— Frame Magazine —

Sound artist Yuri Suzuki stresses the power of sound

LONDON – In tune with his urban surroundings, a London-based Japanese musician stresses the power of sound when we caught up with him for a chat.

How would you describe your work?
Yuri Suzuki: I use sound as a material. My work is multidisciplinary; it intersects with many fields, such as technology, interactive and product design, installation art and film. Basically, my work is anything that involves or can be used to create sound.

What inspires you?
Music mostly, but also sound in general. The ‘music’ that surrounds us daily.

Is your work influenced by any particular movement or person?
I’m influenced by a wide variety of fields and people. Just a few of those that come to mind – many of whom I had the fortune to work with or study under – are Alexander Calder, Christian Marclay, Maywa Denki, Jeff Mills, Radiophonic Workshop, Kraftwerk, Tim Hunkin, Durrell Bishop, Jesper Kouthoofd, Anthony Dunne, Åbäke, Takeshi Ishiguro and DMX Krew.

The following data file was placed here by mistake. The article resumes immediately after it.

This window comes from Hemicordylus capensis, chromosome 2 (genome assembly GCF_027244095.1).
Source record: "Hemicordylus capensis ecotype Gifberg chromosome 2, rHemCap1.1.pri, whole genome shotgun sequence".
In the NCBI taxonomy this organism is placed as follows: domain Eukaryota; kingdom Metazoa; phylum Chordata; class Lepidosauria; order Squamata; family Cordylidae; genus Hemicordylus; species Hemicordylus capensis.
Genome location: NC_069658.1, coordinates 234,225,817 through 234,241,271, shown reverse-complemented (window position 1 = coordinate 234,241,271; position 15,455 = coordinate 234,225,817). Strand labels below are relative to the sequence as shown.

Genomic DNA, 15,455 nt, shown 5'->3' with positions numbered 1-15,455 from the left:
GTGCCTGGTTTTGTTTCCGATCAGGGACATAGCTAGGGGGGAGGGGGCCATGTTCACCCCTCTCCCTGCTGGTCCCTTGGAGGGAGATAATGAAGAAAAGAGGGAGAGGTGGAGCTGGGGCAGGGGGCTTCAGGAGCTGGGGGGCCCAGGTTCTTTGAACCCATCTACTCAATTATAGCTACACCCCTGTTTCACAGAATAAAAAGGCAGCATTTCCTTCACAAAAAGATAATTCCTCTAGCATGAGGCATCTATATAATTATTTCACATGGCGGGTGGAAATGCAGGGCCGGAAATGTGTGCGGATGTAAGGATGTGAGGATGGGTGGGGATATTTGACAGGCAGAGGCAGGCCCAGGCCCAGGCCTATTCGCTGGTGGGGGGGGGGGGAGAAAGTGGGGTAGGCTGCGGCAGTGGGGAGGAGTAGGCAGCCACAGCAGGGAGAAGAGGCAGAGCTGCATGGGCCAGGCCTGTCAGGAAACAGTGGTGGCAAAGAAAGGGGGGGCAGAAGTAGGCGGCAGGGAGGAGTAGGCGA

What are you proudest of?
I’m never proud of myself.

Are there projects you’d like to work on that haven’t yet come your way?
I’d like to get back to doing sound installations. My last solo show was in 2010, so it’s been a while. I’d like to develop my personal work a bit more. More recently, I’ve been getting into performance projects and developing work related to music and children’s education, which I really enjoy. I’d like to continue working in this field. I’ve also thought about developing new musical instruments and directing music videos.

What is one thing you can’t live without?
I haven’t tried yet, but I don’t think I could ever live without sound. 

What does your studio or workspace look like?
My studio is located in an old tent factory. It’s filled with musical instruments, computers and other machinery.

Describe your creative process in five words.
Dream, try, fail, dream, and try. Then repeat the sequence.

Where do you see yourself five years from now?
I’m not sure where I’ll end up. I used to love London, but I’m not as drawn to it these days. I’m always looking for new and interesting places to explore.

Where do you think design is headed?
In the past, design was about improving the way people live. I think design today is focused too heavily on the business side of things. There’s nothing wrong with business, but there needs to be a balance.

Photo Dentaku


This project was featured in Frame 110. Find your copy in the Frame Store.